Jaafar did not live to see the inaugural session of the BARMM. It was supposed to have been inaugurated March 11 but this was moved to March 21.

In his last speech delivered at the Shariff Kabungsuan Cultural Complex on January 18 during the “Peace Assembly for the Ratification of Republic Act No. 11054 or the Bangsamoro Organic Law,” Jaafar appealed to “all my fellow leaders to be the unifying forces of our people.”

“Our personal political interests should not stand in the way of the collective interests of the Bangsamoro, settler communities and indigenous peoples, the overwhelming majority of whom are pinning their hope for peace and progress through the Bangsamoro Organic Law,” he said.

“This coming Monday (January 21), we will make history again. The opportunity to set into motion our long-cherished Bangsamoro Government is now in our hands. We no longer need bullets and arms, but only a mere stroke of the pen. Let us all say Yes to the BOL, and together let us chart a new future for ourselves, our children and our posterity,” Jaafar concluded.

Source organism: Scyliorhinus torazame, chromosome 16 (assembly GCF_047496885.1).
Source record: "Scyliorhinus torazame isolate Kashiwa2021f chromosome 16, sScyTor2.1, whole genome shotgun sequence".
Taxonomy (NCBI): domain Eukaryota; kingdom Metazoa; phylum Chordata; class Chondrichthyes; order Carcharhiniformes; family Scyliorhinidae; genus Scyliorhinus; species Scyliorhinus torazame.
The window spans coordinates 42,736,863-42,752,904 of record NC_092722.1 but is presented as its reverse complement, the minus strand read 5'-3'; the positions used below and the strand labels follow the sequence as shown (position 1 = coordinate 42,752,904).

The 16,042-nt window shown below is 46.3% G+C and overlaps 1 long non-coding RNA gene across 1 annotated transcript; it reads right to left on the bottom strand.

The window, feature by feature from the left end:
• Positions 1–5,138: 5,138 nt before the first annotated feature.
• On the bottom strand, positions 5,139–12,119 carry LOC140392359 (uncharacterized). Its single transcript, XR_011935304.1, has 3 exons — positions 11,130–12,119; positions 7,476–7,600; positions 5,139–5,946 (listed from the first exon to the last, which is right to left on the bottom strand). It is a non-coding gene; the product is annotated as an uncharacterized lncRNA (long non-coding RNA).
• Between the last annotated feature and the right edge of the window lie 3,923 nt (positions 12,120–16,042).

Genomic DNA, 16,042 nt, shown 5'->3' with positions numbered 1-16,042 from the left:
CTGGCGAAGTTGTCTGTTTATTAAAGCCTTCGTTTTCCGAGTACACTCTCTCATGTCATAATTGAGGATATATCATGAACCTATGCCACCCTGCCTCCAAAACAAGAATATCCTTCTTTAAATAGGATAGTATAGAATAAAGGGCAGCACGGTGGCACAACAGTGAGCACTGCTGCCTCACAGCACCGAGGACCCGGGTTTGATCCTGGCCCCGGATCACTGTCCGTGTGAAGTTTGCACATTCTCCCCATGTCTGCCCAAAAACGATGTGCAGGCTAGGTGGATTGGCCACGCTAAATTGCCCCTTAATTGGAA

Military names 2 militants slain in Lanao Sur clash

From MindaNews (Mar 13, 2019): Military names 2 militants slain in Lanao Sur clash

The military on Tuesday identified two alleged Dawlah Islamiyah fighters killed in a clash Monday in Lanao del Sur as among the “students” of slain Malaysian bomb maker Zulkipli bin Hir alias Marwan.

Capt. Clint Antipala, public information officer of the 6th Infantry Division said they identified the suspected militants as Abu Tahir and Abu Jihad.

“We received information that Tahir moved to Lanao del Sur to join the remnants of the Daesh-inspired Maute group right after Marawi City was liberated in 2017,” Antipala told MindaNews.

He said Tahir joined the band of Benito Owayda Marohombsar, also known as Abu Dar after he arrived in Lanao del Sur.